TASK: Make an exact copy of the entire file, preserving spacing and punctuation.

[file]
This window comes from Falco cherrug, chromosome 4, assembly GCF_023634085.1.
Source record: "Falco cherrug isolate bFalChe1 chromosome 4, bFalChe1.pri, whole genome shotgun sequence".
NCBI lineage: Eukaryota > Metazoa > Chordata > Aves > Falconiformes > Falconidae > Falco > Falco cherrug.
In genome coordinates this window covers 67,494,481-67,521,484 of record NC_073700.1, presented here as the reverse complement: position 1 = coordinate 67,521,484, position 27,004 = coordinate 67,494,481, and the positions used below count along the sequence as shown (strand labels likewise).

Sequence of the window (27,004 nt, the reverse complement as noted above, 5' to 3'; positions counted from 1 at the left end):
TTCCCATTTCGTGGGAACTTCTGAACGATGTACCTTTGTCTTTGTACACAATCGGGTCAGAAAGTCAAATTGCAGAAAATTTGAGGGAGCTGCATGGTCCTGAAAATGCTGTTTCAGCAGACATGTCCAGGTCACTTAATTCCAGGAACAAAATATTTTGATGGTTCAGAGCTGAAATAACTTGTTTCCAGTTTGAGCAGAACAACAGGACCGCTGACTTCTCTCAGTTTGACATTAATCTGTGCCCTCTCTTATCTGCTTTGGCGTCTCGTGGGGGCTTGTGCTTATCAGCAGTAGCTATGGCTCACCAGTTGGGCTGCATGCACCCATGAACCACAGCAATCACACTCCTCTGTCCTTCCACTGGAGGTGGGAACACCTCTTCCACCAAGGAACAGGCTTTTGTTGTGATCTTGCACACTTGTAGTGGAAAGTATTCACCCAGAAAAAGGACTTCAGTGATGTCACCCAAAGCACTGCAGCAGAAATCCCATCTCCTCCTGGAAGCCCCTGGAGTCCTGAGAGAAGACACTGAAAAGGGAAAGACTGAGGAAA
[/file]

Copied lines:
This window comes from Falco cherrug, chromosome 4, assembly GCF_023634085.1.
Source record: "Falco cherrug isolate bFalChe1 chromosome 4, bFalChe1.pri, whole genome shotgun sequence".
NCBI lineage: Eukaryota > Metazoa > Chordata > Aves > Falconiformes > Falconidae > Falco > Falco cherrug.
In genome coordinates this window covers 67,494,481-67,521,484 of record NC_073700.1, presented here as the reverse complement: position 1 = coordinate 67,521,484, position 27,004 = coordinate 67,494,481, and the positions used below count along the sequence as shown (strand labels likewise).

Sequence of the window (27,004 nt, the reverse complement as noted above, 5' to 3'; positions counted from 1 at the left end):
TTCCCATTTCGTGGGAACTTCTGAACGATGTACCTTTGTCTTTGTACACAATCGGGTCAGAAAGTCAAATTGCAGAAAATTTGAGGGAGCTGCATGGTCCTGAAAATGCTGTTTCAGCAGACATGTCCAGGTCACTTAATTCCAGGAACAAAATATTTTGATGGTTCAGAGCTGAAATAACTTGTTTCCAGTTTGAGCAGAACAACAGGACCGCTGACTTCTCTCAGTTTGACATTAATCTGTGCCCTCTCTTATCTGCTTTGGCGTCTCGTGGGGGCTTGTGCTTATCAGCAGTAGCTATGGCTCACCAGTTGGGCTGCATGCACCCATGAACCACAGCAATCACACTCCTCTGTCCTTCCACTGGAGGTGGGAACACCTCTTCCACCAAGGAACAGGCTTTTGTTGTGATCTTGCACACTTGTAGTGGAAAGTATTCACCCAGAAAAAGGACTTCAGTGATGTCACCCAAAGCACTGCAGCAGAAATCCCATCTCCTCCTGGAAGCCCCTGGAGTCCTGAGAGAAGACACTGAAAAGGGAAAGACTGAGGAAA